For some time the City has been working on a multi-user path — MUP — (aka “bike path”) from the Ottawa River beside the Prince of Wales Bridge, south to the Bayview Station O-train platform, then south behind City Centre to the new underpass under Somerset Street, then slightly uphill to an at-grade crossing of Gladstone, thence behind the City signals yard, St Anthony Soccer Club parking lot, under the Qway, and joining the existing NCC path along the east side of the OTrain cut right to Carling Station. The reconstruction plan for Carling includes a signalized crossing of Carling for the MUP.
At a recent public advisory committee review of the project, I was left feeling that this path is on course to become a great cycling and walking facility. I am seldom so confident that the consultants and City have got it right.
The path provides a great “missing link” allowing recreational cyclists to do a Ottawa river-Dows Lake-QE Driveway loop. It connects up to the Arboretum paths to Carleton, Mooney’s Bay, and numerous links south and west. It will be attractive to commuter, utility, and recreational cyclists.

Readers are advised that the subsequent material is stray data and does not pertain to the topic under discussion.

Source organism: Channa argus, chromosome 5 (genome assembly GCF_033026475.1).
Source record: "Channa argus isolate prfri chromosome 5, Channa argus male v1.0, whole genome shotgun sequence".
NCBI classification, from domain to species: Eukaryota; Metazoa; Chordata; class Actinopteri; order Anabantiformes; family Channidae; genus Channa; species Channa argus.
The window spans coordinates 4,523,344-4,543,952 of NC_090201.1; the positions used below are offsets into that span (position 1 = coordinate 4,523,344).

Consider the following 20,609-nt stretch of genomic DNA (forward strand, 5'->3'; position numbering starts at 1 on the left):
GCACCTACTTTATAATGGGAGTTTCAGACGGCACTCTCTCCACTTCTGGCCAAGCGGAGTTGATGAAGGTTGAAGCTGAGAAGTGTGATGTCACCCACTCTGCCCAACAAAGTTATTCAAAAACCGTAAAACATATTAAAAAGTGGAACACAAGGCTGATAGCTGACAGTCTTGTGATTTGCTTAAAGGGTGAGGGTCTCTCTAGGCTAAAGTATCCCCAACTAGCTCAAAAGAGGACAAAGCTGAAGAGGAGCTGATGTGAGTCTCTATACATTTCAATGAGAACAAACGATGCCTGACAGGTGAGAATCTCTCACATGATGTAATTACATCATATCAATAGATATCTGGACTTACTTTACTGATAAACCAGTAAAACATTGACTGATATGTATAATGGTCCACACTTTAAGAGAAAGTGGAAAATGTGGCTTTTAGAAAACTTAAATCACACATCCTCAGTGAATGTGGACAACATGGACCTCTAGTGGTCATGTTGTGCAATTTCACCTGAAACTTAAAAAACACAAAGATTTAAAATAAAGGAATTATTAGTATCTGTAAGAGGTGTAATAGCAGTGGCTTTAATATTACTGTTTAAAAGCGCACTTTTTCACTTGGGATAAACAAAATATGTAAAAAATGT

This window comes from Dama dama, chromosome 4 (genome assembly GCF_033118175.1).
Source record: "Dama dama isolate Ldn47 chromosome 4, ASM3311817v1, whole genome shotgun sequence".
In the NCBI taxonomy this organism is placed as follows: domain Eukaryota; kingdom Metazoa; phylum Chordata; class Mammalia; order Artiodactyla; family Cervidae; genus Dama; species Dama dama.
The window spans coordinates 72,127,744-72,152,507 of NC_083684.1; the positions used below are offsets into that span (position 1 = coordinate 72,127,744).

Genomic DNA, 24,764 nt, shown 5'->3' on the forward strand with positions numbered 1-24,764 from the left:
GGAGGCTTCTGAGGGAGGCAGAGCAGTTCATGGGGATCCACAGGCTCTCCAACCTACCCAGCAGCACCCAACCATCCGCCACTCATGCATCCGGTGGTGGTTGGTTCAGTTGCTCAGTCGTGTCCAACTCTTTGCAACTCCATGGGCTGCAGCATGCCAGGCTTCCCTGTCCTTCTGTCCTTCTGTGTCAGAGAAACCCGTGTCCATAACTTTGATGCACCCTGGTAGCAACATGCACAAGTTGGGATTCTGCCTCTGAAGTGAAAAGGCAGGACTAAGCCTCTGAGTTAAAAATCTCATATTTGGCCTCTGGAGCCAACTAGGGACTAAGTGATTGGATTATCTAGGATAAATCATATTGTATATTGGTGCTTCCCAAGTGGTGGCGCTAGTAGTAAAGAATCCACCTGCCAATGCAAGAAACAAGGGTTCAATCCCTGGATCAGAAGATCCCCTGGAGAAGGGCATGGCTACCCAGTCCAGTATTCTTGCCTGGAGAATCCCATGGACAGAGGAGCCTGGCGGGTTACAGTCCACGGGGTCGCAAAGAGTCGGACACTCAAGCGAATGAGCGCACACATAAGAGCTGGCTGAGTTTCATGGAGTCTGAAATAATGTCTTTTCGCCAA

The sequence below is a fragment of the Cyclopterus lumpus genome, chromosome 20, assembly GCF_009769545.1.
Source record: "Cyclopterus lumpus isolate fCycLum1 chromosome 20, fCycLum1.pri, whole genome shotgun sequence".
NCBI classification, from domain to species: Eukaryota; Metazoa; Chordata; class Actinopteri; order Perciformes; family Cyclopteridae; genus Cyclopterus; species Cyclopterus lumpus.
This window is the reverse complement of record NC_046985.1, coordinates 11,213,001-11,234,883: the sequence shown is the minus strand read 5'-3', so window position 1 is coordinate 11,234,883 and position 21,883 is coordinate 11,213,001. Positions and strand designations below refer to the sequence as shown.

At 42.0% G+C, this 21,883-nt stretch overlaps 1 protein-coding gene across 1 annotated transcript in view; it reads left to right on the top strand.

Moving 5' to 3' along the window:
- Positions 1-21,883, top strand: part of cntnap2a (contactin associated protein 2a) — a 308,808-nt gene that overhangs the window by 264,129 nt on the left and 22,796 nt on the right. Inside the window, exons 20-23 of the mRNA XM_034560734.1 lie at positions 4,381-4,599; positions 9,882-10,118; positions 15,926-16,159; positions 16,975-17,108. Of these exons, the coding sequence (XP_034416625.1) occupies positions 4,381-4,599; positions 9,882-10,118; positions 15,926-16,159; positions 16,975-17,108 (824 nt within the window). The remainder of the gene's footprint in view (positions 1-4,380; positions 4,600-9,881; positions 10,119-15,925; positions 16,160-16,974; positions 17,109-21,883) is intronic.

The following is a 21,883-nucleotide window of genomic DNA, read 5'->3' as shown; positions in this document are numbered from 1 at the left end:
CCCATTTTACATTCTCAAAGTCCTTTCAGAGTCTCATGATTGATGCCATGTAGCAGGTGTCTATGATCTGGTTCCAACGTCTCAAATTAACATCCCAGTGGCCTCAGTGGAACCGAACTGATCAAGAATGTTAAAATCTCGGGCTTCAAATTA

The path is to be lit with path-scaled lighting fixtures from Bayview to the Queensway. The area north of Bayview Station will be unlit, in keeping with the parkway visible night sky design features. All elements of the plan have been reviewed to ensure the design promotes safety, especially in the underpasses and wooded areas. There will be a few full pull-off spots for users to sit on stone benches (like along the pathway behind the National Archives building and Parliament). Connections are planned to Somerset, Gladstone, Louisa, and Young.
A lot of fencing along the OTrain has to relocated to divy up the space suitable for the bike path and the OTrain maintenance ( and eventual double tracking of the OTrain). While the corridor is narrow in some spots, in others it opens up to generous large areas suitable for recreation and dog walking. These areas are to graded and seeded. New trees are planned, including some flowering trees.
Of course, the road to construction still has some bumps. Construction tenders have to come within budget, or some elements delayed to bring it within budget. The PAC advised the City about which elements that we considered essential and which could be delayed. And the bureaucrats are busy ensuring the path meets all the minutiae of the provincial and other standards, rules, and regulations.
If all goes well, construction will begin in July for completion in December of this year.